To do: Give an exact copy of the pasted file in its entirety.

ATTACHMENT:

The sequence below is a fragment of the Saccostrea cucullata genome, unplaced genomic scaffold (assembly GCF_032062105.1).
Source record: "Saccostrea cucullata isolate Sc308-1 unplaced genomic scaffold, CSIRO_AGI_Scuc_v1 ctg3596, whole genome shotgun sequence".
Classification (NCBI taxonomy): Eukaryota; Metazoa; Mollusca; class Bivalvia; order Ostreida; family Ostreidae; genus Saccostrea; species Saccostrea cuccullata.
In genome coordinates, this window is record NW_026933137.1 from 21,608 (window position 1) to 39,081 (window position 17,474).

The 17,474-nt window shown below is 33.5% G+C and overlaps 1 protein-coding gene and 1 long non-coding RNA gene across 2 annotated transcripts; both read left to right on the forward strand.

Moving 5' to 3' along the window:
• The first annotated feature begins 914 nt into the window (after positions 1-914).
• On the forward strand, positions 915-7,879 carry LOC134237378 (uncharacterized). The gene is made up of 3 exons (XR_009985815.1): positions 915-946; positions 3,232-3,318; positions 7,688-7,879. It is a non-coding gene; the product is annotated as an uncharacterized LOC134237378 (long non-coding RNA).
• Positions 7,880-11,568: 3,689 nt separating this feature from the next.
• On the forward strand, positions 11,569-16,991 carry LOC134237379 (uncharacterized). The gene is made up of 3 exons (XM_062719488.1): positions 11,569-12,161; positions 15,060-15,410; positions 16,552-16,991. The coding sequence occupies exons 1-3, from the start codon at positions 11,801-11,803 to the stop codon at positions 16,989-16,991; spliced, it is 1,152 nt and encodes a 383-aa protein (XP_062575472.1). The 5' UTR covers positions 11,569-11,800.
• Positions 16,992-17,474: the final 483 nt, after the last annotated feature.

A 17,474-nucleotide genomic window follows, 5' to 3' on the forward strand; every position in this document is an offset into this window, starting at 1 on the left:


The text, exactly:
The sequence below is a fragment of the Saccostrea cucullata genome, unplaced genomic scaffold (assembly GCF_032062105.1).
Source record: "Saccostrea cucullata isolate Sc308-1 unplaced genomic scaffold, CSIRO_AGI_Scuc_v1 ctg3596, whole genome shotgun sequence".
Classification (NCBI taxonomy): Eukaryota; Metazoa; Mollusca; class Bivalvia; order Ostreida; family Ostreidae; genus Saccostrea; species Saccostrea cuccullata.
In genome coordinates, this window is record NW_026933137.1 from 21,608 (window position 1) to 39,081 (window position 17,474).

The 17,474-nt window shown below is 33.5% G+C and overlaps 1 protein-coding gene and 1 long non-coding RNA gene across 2 annotated transcripts; both read left to right on the forward strand.

Moving 5' to 3' along the window:
• The first annotated feature begins 914 nt into the window (after positions 1-914).
• On the forward strand, positions 915-7,879 carry LOC134237378 (uncharacterized). The gene is made up of 3 exons (XR_009985815.1): positions 915-946; positions 3,232-3,318; positions 7,688-7,879. It is a non-coding gene; the product is annotated as an uncharacterized LOC134237378 (long non-coding RNA).
• Positions 7,880-11,568: 3,689 nt separating this feature from the next.
• On the forward strand, positions 11,569-16,991 carry LOC134237379 (uncharacterized). The gene is made up of 3 exons (XM_062719488.1): positions 11,569-12,161; positions 15,060-15,410; positions 16,552-16,991. The coding sequence occupies exons 1-3, from the start codon at positions 11,801-11,803 to the stop codon at positions 16,989-16,991; spliced, it is 1,152 nt and encodes a 383-aa protein (XP_062575472.1). The 5' UTR covers positions 11,569-11,800.
• Positions 16,992-17,474: the final 483 nt, after the last annotated feature.

A 17,474-nucleotide genomic window follows, 5' to 3' on the forward strand; every position in this document is an offset into this window, starting at 1 on the left: